An Introduction from Brian:
Most stories work very hard to provide a beginning, a middle, and an end. Characters have arcs. Mysteries are resolved. Plots conclude. When we put down a novel, or the final novel in a series, we usually have a sense of completion, the satisfaction of some great machine having finished its work and come inevitably to rest.
Of course, it’s all sleight of hand, all illusion. A writer chooses when to open a story and when to close it, but nothing is ever really finished. That couple that finally kisses in the end? Well, something happens after that kiss, something the reader never gets to see, a lot of somethings, in fact, a series of days and months, maybe some great sex, maybe some lousy sex, illness, ten thousand meals, a delightful boating excursion, a miserable boating excursion, mosquito bites, an affair, bad dreams, overcooked rice, perfectly prepared tea, death. I mean, inevitably, death, but even that’s not the end, because these people will have come into contact with other people, people who survive them, who go on with their own lives, and the whole great, baffling tree of humanity and stories ramifies out and out and out.
This is true of any story, but especially true of a big, honking epic fantasy that involves scores and scores of characters. When these characters walk offstage, their lives don’t just stop. Even if the writer hasn’t yet imagined the rest of that character’s life, the potential is there, a seed, a boulder perched at cliff’s top, just waiting for the shove.
When I started work on this new trilogy—the first book is The Empire’s Ruin—I knew that I wanted to include some of the central characters from the original trilogy, but I also knew that I wanted to return to some of the tertiary characters, people who appeared for only a few chapters and whose tales the books weren’t able to follow.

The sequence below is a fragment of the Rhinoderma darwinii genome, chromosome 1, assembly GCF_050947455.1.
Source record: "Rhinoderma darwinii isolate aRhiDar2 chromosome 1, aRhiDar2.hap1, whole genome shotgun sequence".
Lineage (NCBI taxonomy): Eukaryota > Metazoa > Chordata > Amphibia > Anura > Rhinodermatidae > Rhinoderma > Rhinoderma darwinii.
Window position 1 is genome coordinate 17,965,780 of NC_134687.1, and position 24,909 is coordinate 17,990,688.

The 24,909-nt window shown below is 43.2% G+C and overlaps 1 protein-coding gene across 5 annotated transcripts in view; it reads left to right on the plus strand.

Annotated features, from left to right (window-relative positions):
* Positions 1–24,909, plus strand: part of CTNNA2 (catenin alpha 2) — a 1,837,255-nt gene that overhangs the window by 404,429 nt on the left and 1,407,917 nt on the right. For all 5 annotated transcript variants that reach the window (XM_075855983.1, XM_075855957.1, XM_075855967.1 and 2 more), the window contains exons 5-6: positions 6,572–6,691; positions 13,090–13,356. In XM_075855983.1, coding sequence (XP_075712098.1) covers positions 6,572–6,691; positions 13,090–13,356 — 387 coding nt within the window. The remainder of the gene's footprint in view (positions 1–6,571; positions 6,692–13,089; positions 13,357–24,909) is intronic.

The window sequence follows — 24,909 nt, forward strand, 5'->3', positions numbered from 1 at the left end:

One of these was Akiil.
If Akiil has a last name, he doesn’t know it. His parents died or disappeared when he was very young, leaving him to shift for himself in the slums of Annur. Even though he plays a smallish role in the The Emperor’s Blades, he was always a difficult, twisty character to write, an orphan and a thief who finds himself shipped off to the Bone Mountains to study with the Shin monks. After years of this monastic discipline, he’s a study in contradictions; all the raw trauma of his childhood is still there, the feral impulses, the emotional armor, but there’s a new side to him, one in which he’s learned, at least partly, to put away his feelings, to step outside of them, to become still and calm. The intersection of these traits always interested me. They made him unique among the monks. I always knew that he survived the slaughter at Ashk’lan.
If you haven’t read The Emperor’s Blades, don’t listen to this yet! It’s filled with spoilers for that first book. If you have, carry on!
This story, The Last Abbott of Ashk’lan, is the story of Akiil’s survival, about survival in general, actually, about compromises and the weighing and paying of prices. It’s also a reintroduction to a character I love, one who plays a crucial role in The Empire’s Ruin. I’m so excited about Oliver Cudbill’s recording. His performance captures the complexity and ambivalence of Akiil’s voice just perfectly. I hope you enjoy it, and that it whets your appetite for the novel, which picks up later, when Akiil had returned to the city of his birth determined to use his monastic skills and the older, darker arts of his childhood in order to pull off the biggest swindle of his life.